Sixth months ago I lay on a flat teal plane expanding out from underneath me in all directions. Above me was a vibrant blue sky. I knew that this was the start of what I wanted. Something about the sky, about lying on the grass, about the things I did growing up in Kentucky.
When I took off the GearVR I felt a shift in perception and emotional tone as I came back to my living room. Right then, I knew: We were going to scrap a month's worth of work and start on a new prototype with just days remaining before the first Oculus Mobile VR Jam milestone.
In June of this year, I found out our game Daydream Blue won Gold Prize in the Oculus Mobile VRJam--while I was standing in a movie theater parking lot after watching Mad Max. At the time, I had very little money and no real idea how to get to where I wanted to be: a VR developer focusing on accessible games for GearVR and other VR devices. Our team was in transition. Shea, the main developer on Daydream Blue, was out wandering around the US in his car. Amanda, who helped us with some wonderful artwork, had moved on to other things.
During the month of June I worked out how I could move forward with Daydream Blue. I was also working closely with John, my co-founder in Super Soul, a game studio, to figure out how I could leave the company in a way that was beneficial for both of us. At the same time, and with some amount of trepidation about startup culture, I applied to a business accelerator program in San Mateo California called Boost VC. A few weeks later I found out I was accepted. Surprised, and with only two weeks to spare, I hastily began tying up loose ends and preparing to move out to California for the start of the program.
I called up Shea and he agreed to join me as co-founder of the newly formed RalphVR company. Around this time my brother Jeff, with whom I have previously worked, both at Super Soul and on community art projects, offered to join us. I knew that we needed a third, especially to help with business concerns and logistics, so after first clearing it with Shea Jeff joined the team. Then on July 23rd, we set out from Lexington, Kentucky in an old Toyota Corolla to drive across the US.
We settled into Boost fairly well and met many smart and wonderful people. Being immersed in a climate of tremendous passion--nearly all the Boost companies work in VR--has been a tremendous boost to our drive and motivation.
For two months we mostly kept our heads down, spending our days and nights iterating on Daydream Blue, testing with people, and talking with other teams about their products and ours. Over time, with tremendous feedback from everyone at Boost and our friends back home, we came to build the core of what we wanted Daydream Blue to be. We also began crafting our plans for getting Daydream Blue out into the world, for marketing it, and for growing a community around it.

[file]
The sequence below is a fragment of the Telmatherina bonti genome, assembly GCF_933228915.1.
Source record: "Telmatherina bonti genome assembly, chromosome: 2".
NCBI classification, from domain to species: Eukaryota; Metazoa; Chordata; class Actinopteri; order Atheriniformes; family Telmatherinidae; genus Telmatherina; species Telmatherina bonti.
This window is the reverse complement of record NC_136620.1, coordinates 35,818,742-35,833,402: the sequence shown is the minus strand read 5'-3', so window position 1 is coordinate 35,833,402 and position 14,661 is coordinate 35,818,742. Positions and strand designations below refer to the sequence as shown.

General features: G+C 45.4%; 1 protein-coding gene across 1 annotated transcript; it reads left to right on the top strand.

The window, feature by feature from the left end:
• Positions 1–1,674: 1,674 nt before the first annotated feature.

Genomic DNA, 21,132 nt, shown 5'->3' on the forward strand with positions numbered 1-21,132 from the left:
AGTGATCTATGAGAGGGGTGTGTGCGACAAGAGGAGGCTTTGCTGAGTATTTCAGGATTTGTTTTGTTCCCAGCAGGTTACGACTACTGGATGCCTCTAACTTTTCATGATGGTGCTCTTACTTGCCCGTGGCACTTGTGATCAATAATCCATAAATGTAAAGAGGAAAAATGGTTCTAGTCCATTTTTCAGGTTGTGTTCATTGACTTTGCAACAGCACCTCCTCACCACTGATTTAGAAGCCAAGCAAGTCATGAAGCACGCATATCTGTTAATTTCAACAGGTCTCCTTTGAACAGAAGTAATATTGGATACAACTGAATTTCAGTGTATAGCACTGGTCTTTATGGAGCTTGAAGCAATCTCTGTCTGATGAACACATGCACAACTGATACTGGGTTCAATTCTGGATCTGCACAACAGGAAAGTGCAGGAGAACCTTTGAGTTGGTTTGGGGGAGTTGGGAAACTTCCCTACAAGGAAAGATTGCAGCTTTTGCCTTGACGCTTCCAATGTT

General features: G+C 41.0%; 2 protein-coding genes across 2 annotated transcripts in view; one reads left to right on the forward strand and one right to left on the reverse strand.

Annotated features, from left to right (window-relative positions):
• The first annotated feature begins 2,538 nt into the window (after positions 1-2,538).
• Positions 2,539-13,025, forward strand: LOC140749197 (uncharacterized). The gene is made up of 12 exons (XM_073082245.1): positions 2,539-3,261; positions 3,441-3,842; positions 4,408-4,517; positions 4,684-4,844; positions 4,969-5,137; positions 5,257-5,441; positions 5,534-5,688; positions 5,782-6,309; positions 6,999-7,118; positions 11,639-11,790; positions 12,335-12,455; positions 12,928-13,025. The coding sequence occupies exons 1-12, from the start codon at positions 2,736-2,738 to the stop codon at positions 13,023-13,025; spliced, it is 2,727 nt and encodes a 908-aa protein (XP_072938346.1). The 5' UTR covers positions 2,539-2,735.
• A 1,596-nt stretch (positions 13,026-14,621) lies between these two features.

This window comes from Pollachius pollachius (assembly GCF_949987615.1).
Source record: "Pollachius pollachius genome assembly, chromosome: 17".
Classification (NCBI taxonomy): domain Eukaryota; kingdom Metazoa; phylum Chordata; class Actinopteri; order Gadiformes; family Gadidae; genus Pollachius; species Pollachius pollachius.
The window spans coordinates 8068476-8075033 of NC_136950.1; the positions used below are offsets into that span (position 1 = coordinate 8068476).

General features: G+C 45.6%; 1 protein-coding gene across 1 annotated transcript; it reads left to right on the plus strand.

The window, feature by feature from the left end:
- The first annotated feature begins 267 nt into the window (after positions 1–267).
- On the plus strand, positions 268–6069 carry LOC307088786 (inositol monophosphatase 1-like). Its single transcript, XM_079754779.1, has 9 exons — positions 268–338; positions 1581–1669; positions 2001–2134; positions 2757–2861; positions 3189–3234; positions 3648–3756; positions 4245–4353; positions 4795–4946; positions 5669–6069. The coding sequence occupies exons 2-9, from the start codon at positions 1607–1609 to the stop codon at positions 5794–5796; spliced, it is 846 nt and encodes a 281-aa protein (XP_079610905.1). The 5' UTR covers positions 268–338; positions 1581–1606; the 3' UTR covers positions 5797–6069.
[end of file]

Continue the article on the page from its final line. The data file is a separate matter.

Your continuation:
Then, on the Friday afternoon following Oculus Connect 2, Daydream Blue quietly launched on the Oculus Store for GearVR. Now it’s the following Monday, and here we are: trying to get the word out, working hard to build our community, preparing our first update to the game, and preparing for the consumer launch of GearVR.
We will follow up on this blog in a few weeks to update you on how things are going, to dive into our mistakes and successes, and hopefully to offer a couple pieces of advice for VR developers that have yet to take the plunge and release on the store.
In the meantime, here are the answers to three questions that I would have liked to know before I made the trip out to San Mateo.
What is the most important thing I have learned at Boost VC?
Strategy. We have to know exactly what we are doing and the reason why we are doing it at all times. We also need to be able to succinctly and clearly communicate our strategy to those around us. This will give those that want to help us an idea as to how they can help, explain to those we want to work with why they should, and provide our own team a constant reminder of our goals and progress.
What is the most important thing I have learned about VR?
To varying degrees, everyone is continually making the mistake of forcing practices and techniques from other mediums into VR. Until language develops around VR, we must stay vigilant in our critique, skepticism, and analysis of choices we make when building applications for VR.
What is the one thing I would say to someone considering getting into VR?
Understand that this is a long game and one in which we can’t predict the future. Those entering VR should expect years of hard work and scrapping it out, because that is what most of us will be doing. And once the dust settles you may find the most exciting and/or lucrative prospect for you may be something completely unexpected, perhaps even non-existent right now.
Thanks for reading!